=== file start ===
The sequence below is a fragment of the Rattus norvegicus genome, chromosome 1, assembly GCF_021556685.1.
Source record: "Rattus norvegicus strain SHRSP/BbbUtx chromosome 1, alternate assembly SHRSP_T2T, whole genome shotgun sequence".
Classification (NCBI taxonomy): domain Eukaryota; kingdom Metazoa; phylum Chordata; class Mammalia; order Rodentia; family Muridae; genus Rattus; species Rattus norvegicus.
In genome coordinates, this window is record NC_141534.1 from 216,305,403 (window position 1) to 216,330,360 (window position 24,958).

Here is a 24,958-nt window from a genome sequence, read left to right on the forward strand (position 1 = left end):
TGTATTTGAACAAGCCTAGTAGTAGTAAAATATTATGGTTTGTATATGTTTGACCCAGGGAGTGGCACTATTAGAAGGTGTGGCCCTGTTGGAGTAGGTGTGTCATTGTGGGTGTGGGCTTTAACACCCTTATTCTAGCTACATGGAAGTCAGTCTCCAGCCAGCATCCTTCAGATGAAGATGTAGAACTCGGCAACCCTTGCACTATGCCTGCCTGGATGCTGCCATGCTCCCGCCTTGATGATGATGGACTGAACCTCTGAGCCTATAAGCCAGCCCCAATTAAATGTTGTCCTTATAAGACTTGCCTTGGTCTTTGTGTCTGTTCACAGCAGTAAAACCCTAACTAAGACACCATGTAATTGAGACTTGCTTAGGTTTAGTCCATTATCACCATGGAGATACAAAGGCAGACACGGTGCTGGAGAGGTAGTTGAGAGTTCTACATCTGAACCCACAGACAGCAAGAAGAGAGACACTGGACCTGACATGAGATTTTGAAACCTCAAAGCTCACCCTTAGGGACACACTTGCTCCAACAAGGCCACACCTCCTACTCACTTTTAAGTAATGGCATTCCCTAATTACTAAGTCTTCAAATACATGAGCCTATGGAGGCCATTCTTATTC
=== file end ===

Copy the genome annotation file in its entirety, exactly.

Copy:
The sequence below is a fragment of the Rattus norvegicus genome, chromosome 1, assembly GCF_021556685.1.
Source record: "Rattus norvegicus strain SHRSP/BbbUtx chromosome 1, alternate assembly SHRSP_T2T, whole genome shotgun sequence".
Classification (NCBI taxonomy): domain Eukaryota; kingdom Metazoa; phylum Chordata; class Mammalia; order Rodentia; family Muridae; genus Rattus; species Rattus norvegicus.
In genome coordinates, this window is record NC_141534.1 from 216,305,403 (window position 1) to 216,330,360 (window position 24,958).

Here is a 24,958-nt window from a genome sequence, read left to right on the forward strand (position 1 = left end):
TGTATTTGAACAAGCCTAGTAGTAGTAAAATATTATGGTTTGTATATGTTTGACCCAGGGAGTGGCACTATTAGAAGGTGTGGCCCTGTTGGAGTAGGTGTGTCATTGTGGGTGTGGGCTTTAACACCCTTATTCTAGCTACATGGAAGTCAGTCTCCAGCCAGCATCCTTCAGATGAAGATGTAGAACTCGGCAACCCTTGCACTATGCCTGCCTGGATGCTGCCATGCTCCCGCCTTGATGATGATGGACTGAACCTCTGAGCCTATAAGCCAGCCCCAATTAAATGTTGTCCTTATAAGACTTGCCTTGGTCTTTGTGTCTGTTCACAGCAGTAAAACCCTAACTAAGACACCATGTAATTGAGACTTGCTTAGGTTTAGTCCATTATCACCATGGAGATACAAAGGCAGACACGGTGCTGGAGAGGTAGTTGAGAGTTCTACATCTGAACCCACAGACAGCAAGAAGAGAGACACTGGACCTGACATGAGATTTTGAAACCTCAAAGCTCACCCTTAGGGACACACTTGCTCCAACAAGGCCACACCTCCTACTCACTTTTAAGTAATGGCATTCCCTAATTACTAAGTCTTCAAATACATGAGCCTATGGAGGCCATTCTTATTC